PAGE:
# How can a probability density be greater than one and integrate to one

Wikipedia says:

The probability density function is nonnegative everywhere, and its integral over the entire space is equal to one.

and it also says.

Unlike a probability, a probability density function can take on values greater than one; for example, the uniform distribution on the interval $[0, \frac{1}{2}]$ has probability density $f(x) = 2$ for $0 ≤ x ≤ \frac{1}{2}$ and $f(x) = 0$ elsewhere.

How are these two things compatible?

• It can take a value greater than $1$, but only over a region with measure less than $1$. Commented Feb 3, 2012 at 22:22
• Compute the integral in your example. Is it 1? Commented Feb 3, 2012 at 22:33
• Think of it from a physics perspective: the probability density function is like the density of some compressible fluid, whereas it's integral is like the mass. If you take a fixed mass of liquid and compress certain parts of it, you can make the local density as high as you like without changing the total mass. Commented Feb 4, 2012 at 0:07
• Yeah, I feel a bit silly now. Commented Feb 4, 2012 at 1:05
• @zenna I was confused by this too! Commented Sep 12, 2018 at 18:27

Consider the uniform distribution on the interval from $0$ to $1/2$. The value of the density is $2$ on that interval, and $0$ elsewhere. The area under the graph is the area of a rectangle. The length of the base is $1/2$, and the height is $2$ $$\int\text{density} = \text{area of rectangle} = \text{base} \cdot\text{height} = \frac 12\cdot 2 = 1.$$

More generally, if the density has a large value over a small region, then the probability is comparable to the value times the size of the region. (I say "comparable to" rather than "equal to" because the value my not be the same at all points in the region.) The probability within the region must not exceed $1$. A large number---much larger than $1$---multiplied by a small number (the size of the region) can be less than $1$ if the latter number is small enough.

Remember that the 'PD' in PDF stands for "probability density", not probability. Density means probability per unit value of the random variable. That can easily exceed $1$. What has to be true is that the integral of this density function taken with respect to this value must be exactly $1$.

If we know a PDF function (e.g. normal distribution), and want to know the "probability" of a given value, say $x=1$, what will people usually do? To find the probability that the output of a random event is within some range, you integrate the PDF over this range.

• Note that for a PDF, the probability that $x=1$ (or any other value) is $0$ because any point on the $x$-axis has $0$ length, so $\text{base} × \text{height} = 0$. For continuous probabilities it only makes sense to talk about probabilities near a point. For example, the probability that $x ∈ [0.9, 1.1]$ (i.e. $x=1±.1$) would be: $$∫_{0.9}^{1.1} f_X(x)\ dx$$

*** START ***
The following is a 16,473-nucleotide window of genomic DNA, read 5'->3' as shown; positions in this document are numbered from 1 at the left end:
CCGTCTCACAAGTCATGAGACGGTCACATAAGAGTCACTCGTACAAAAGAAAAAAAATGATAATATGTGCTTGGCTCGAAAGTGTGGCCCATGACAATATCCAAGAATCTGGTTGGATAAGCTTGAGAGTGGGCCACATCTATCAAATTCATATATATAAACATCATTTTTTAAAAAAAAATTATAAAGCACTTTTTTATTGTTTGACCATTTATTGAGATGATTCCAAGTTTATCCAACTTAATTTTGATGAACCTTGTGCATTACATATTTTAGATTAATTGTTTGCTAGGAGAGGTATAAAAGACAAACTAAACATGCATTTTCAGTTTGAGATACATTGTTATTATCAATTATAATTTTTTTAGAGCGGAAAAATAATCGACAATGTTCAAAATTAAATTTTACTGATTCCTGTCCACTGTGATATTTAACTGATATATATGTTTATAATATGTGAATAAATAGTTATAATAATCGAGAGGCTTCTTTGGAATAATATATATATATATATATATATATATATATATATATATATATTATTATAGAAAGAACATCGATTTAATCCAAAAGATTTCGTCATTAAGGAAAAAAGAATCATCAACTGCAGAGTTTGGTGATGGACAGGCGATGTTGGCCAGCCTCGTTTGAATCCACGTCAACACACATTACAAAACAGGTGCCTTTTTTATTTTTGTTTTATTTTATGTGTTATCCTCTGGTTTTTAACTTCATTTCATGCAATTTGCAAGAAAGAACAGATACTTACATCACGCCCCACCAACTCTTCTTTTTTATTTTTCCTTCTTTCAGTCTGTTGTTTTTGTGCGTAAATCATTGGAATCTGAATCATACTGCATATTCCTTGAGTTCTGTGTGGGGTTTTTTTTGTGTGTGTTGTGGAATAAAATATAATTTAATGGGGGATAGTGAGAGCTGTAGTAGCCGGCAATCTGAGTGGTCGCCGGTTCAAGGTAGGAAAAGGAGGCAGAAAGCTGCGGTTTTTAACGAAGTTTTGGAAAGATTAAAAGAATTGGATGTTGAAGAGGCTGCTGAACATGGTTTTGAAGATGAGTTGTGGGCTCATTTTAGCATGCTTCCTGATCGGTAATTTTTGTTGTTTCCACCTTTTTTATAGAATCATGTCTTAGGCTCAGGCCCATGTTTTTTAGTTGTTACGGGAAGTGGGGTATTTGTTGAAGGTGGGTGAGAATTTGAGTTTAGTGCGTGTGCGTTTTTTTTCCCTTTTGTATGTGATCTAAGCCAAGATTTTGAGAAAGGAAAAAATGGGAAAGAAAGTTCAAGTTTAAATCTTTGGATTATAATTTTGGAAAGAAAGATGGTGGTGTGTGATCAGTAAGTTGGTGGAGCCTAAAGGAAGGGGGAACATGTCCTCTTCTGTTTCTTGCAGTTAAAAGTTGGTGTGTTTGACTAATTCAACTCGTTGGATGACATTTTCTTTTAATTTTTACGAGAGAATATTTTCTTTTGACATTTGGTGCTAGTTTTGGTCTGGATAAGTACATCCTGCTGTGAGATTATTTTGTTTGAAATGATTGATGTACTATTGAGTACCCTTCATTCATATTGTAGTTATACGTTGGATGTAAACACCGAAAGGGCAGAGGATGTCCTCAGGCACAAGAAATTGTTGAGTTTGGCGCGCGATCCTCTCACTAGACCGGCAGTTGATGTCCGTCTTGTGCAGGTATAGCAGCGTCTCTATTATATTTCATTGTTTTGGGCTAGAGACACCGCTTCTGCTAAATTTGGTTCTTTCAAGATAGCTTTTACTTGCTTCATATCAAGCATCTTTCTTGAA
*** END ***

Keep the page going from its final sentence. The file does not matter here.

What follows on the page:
– Zaz
Commented Apr 4, 2016 at 23:31

I would like to point out an extreme example. Consider a probability density $$f(x) = \begin{cases} \frac{1}{2d},& -d \leq x\leq +d \\ 0, & \text{elsewhere} \end{cases}$$ Now, $\forall ~ d\neq0$
$$\int_{-\infty}^{+\infty} f(x)dx = 1$$ Start with a smaller $d$ and find the integral again. It will be the same. It gets really interesting when we take the limit when $d \rightarrow0$ . The integral is again 1, but how does $f(x)$ looks like? $$\lim_{d \to 0} f(x) = \begin{cases} \infty, & x=0 \\ 0, & \text{elsewhere} \end{cases}$$ This limit is termed as the Dirac delta function $\delta(x)$, which is not really a function but the limit of a function. So the bottom line here

Not only the probability density can go greater than $1$, it can assume even bigger values (the biggest one is noted here) as long as the area under it is $1$.

Consider a probability density function of some continuous distribution. Why it is called density function??

Unlikely the probability mass function of a discrete distribution p.d.f doesn't have probability defined on a point. Conventionally probability of a point is considered as '0' for continuous distribution.

Then comes the question what actually does p.d.f give? P.d.f gives the probability of an interval, and integration over the support(domain of that variable it is defined on) of that variable is '1'.

Now the physical interpretation of density is ratio of mass and volume of a substance. Here probability density function is similarly the mass(which is similar to the frequency) and the volume(which is similar to the field of experiment) ratio.

So, it can be more than one and it can be anything.

Continuous random variables can lead to confusion.

First, note that if $$X$$ is continuous then $$P(X = x) = 0$$ for every x. Don’t try to think of $$f(x)$$ as $$P(X = x)$$. This only holds for discrete random variables.

We get probabilities from a pdf by integrating.

A pdf can be bigger than $$1$$ (unlike a mass function).

For example, if $$f(x) = 5 \text{ for x \in [0, 1/5] and 0 otherwise},$$ then $$f(x) \geq 0$$ and $$f(x)dx = 1$$ so this is a well-defined pdf even though $$f(x) = 5$$ in some places.

In fact, a pdf can be unbounded.

For example, if $$f(x) = (2/3)x−1/3$$ for $$0 and $$f(x) = 0$$ otherwise, then $$f(x)dx = 1,$$ even though $$f$$ is not bounded.